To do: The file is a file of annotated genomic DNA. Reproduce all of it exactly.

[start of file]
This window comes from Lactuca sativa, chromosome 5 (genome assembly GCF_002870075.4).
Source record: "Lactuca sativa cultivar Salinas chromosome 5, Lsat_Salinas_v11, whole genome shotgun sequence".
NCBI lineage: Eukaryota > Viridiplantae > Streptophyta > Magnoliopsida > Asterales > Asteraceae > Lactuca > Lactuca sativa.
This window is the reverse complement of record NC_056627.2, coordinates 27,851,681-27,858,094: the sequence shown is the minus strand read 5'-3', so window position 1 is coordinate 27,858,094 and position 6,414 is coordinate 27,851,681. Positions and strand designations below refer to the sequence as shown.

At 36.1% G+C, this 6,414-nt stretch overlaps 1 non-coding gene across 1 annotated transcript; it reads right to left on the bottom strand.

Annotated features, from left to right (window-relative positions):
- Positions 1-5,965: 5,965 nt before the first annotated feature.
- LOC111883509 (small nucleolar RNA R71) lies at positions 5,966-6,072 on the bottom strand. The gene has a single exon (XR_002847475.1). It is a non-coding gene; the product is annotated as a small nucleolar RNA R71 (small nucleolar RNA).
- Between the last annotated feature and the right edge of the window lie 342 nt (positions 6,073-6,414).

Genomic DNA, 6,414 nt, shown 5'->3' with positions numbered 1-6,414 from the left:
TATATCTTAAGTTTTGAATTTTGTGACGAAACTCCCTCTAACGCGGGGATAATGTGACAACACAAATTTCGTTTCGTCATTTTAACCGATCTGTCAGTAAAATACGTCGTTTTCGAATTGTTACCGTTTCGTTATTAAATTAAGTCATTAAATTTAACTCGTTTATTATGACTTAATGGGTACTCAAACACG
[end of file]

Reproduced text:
This window comes from Lactuca sativa, chromosome 5 (genome assembly GCF_002870075.4).
Source record: "Lactuca sativa cultivar Salinas chromosome 5, Lsat_Salinas_v11, whole genome shotgun sequence".
NCBI lineage: Eukaryota > Viridiplantae > Streptophyta > Magnoliopsida > Asterales > Asteraceae > Lactuca > Lactuca sativa.
This window is the reverse complement of record NC_056627.2, coordinates 27,851,681-27,858,094: the sequence shown is the minus strand read 5'-3', so window position 1 is coordinate 27,858,094 and position 6,414 is coordinate 27,851,681. Positions and strand designations below refer to the sequence as shown.

At 36.1% G+C, this 6,414-nt stretch overlaps 1 non-coding gene across 1 annotated transcript; it reads right to left on the bottom strand.

Annotated features, from left to right (window-relative positions):
- Positions 1-5,965: 5,965 nt before the first annotated feature.
- LOC111883509 (small nucleolar RNA R71) lies at positions 5,966-6,072 on the bottom strand. The gene has a single exon (XR_002847475.1). It is a non-coding gene; the product is annotated as a small nucleolar RNA R71 (small nucleolar RNA).
- Between the last annotated feature and the right edge of the window lie 342 nt (positions 6,073-6,414).

Genomic DNA, 6,414 nt, shown 5'->3' with positions numbered 1-6,414 from the left:
TATATCTTAAGTTTTGAATTTTGTGACGAAACTCCCTCTAACGCGGGGATAATGTGACAACACAAATTTCGTTTCGTCATTTTAACCGATCTGTCAGTAAAATACGTCGTTTTCGAATTGTTACCGTTTCGTTATTAAATTAAGTCATTAAATTTAACTCGTTTATTATGACTTAATGGGTACTCAAACACG